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Naive Bayes is a very popular algorithm in Machine Learning given its simplicity, rigid performance and interesting idea from Bayesian Probability.
In this blog post, we show and explain the Bayes formula, how to build a Naive Bayes classifier (with your pen and paper or with Pythonsklearn), the assumptions behind this method together with its strengths and weaknesses.
The curriculum is as below:
Table of content
Naive Bayes method
Example
Laplace smoothing
Naive Bayes with Python
Assumptions
Strengths
Weakness
Naive Bayes method
Naive Bayes classifier algorithm relies on Bayes’ theorem about the probability of an event given prior knowledge related to it. The theorem is simply:
where:
 A and B are 2 events.
 is the conditional probability of A given B is true.
 is the conditional probability of B given A is true.
 and are the probabilities of A and B, respectively.
This formula is true because
(where denotes the joint probability of both events A and B – the probability that both A and B are true).
In the context of Machine Learning and Classification, we can rewrite the formula as below:
where:
 is the ith class. with k is the number of classes.
 X is the training data. Note that X represents 1 sample data point (not the entire dataset).
 is the probability that the sample data point X belongs to class i.
 is the probability of the data point X to appear in class i.
 is the probability of X.
To find the most suitable class for each data point X, we find all the for , and then we assign X to the class with the highest probability.
In other words, we find arg max of .
Or say, arg max of
Notice that the value of is constant across all classes. So, we can safely ignore it and adjust our goal to finding arg max of .
is easily computed by taking the proportion of class i in our whole dataset.
, where n is the sample size and is the number of data samples that belong to class i.
requires a bit more work. Be reminded that X is a vector of values, (, where m is the number of predictor variables) is the value of the predictor variable j for this data point X.
We make an assumption here that the predictor variables are all independent of each other.
Thus, .
If the jth predictor variable is a categorical variable, can be simply calculated from the training dataset. In case it is a numerical variable, we may either distribute the values into bins and then each bin is treated as a categorical value, or assume its distribution (e.g. Gaussian distribution) and then take the PDF.
Example
Suppose our task is to classify the type of animal given its fur color and the sharpness of its claws. The training data looks like below:
Naive Bayes example training data
No.  Fur color  Sharpness of claws  Animal 

1  Black  High  Cat 
2  Yellow  Low  Cat 
3  Black  High  Cat 
4  Blue  High  Cat 
5  Yellow  Low  Dog 
6  Blue  Low  Dog 
7  Yellow  High  Dog 
8  Black  Low  Dog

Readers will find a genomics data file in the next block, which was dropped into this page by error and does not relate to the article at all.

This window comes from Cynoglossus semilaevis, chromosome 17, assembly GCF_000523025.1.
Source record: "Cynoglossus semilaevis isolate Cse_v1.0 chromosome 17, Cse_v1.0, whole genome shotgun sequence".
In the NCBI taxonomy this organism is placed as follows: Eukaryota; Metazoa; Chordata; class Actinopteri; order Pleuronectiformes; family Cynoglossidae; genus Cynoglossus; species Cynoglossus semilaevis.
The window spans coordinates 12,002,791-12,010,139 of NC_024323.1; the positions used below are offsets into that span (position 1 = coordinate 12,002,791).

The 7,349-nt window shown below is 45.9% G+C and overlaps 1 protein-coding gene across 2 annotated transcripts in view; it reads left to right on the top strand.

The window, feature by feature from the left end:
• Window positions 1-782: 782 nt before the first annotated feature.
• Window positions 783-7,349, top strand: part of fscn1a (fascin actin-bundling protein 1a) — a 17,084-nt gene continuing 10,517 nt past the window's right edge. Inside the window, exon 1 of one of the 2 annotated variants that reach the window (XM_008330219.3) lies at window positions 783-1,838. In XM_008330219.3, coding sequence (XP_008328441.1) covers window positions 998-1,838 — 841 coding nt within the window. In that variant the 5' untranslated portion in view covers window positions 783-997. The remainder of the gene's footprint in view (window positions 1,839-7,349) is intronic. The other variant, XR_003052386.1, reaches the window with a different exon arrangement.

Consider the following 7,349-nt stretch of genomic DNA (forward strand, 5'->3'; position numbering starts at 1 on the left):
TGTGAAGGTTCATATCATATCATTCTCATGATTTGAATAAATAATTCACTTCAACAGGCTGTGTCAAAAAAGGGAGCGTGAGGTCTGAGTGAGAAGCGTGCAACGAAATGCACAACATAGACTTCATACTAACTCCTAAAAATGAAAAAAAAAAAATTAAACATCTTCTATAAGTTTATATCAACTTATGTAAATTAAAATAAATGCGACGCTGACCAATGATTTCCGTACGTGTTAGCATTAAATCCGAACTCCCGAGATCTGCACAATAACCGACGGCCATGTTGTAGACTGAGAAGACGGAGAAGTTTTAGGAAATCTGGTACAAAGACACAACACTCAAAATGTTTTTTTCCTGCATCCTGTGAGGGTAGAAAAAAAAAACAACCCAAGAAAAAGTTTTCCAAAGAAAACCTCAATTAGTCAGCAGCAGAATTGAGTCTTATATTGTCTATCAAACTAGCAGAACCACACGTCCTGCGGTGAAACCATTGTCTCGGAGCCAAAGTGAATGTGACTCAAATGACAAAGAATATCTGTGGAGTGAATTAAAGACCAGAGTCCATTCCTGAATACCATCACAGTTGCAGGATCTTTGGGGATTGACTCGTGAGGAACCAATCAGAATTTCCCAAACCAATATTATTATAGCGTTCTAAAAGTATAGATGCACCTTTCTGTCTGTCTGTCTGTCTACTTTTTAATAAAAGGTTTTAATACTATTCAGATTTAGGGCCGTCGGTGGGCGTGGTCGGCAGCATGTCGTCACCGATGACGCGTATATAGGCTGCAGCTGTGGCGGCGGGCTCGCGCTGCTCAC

and here is the testing data:
Naive Bayes example testing data
No.  Fur color  Sharpness of claws  Animal 

9  Yellow  Low  ? 
10  Black  High  ? 
We now precompute some values with the information provided by the training data. These values are then used to predict the samples in the testing set.
First, we need the probability of each class.
P(Cat) = = 0.5
P(Dog) = = 0.5
Then, we compute the conditional probability of each category given a class.
P(Fur = Black  Cat) =
P(Fur = Black  Dog) =
P(Fur = Yellow  Cat) =
P(Fur = Yellow  Dog) =
etc.
Until we have all the conditional probabilities P(category  class) as in the below table.
Naive Bayes example P(category  class)
Class  Fur  Sharpness  

Black  Yellow  Blue  High  Low  
Cat  0.5  0.25  0.25  0.75  0.25 
Dog  0.25  0.5  0.25  0.25  0.75 
We have done the training part. Now, it’s time for predictions. We will predict the classes of 2 testing examples shown above.
For the first testing sample (the sample with index No. 9):
As we know is a positive number (because is the probability of , and the probability of an alreadyhappenedevent is always larger than 0), we have .
Thus, according to the Naive Bayes algorithm, sample No. 9 is classified as Dog.
For the second testing sample (the sample with index No. 10):
Hence, we conclude the sample No.10 is classified as Cat.
Laplace Smoothing
In practice, for categorical variables, it sometimes happens that a category in the testing set does not appear in the training set (e.g. in the above example, what if, in sample No.9, the fur color is Pink instead of Yellow?). In these cases, the results we output are all 0, which gives no clue about which class we should assign the data point to.
To resolve this issue, we often apply Laplace smoothing to the computation of the probabilities.
In other words, instead of the conventional formula:
we use the Laplace estimate:
where:
 is the value of the sample at the ith feature.
 is the jth categorical value of feature i.
 is the kth class.
 is the number of samples in that has .
 is the number of samples of class k.
 is the number of possible values for .
For example, if we apply to the problem above:
P(Fur = Black  Cat) =
Naive Bayes with Python
To run the Naive Bayes algorithm in Python, we could use the prebuilt functions from sklearn library, which can be found in sklearn.naive_bayes:
Assumptions
Strengths
Weaknesses
Test your understanding 

References: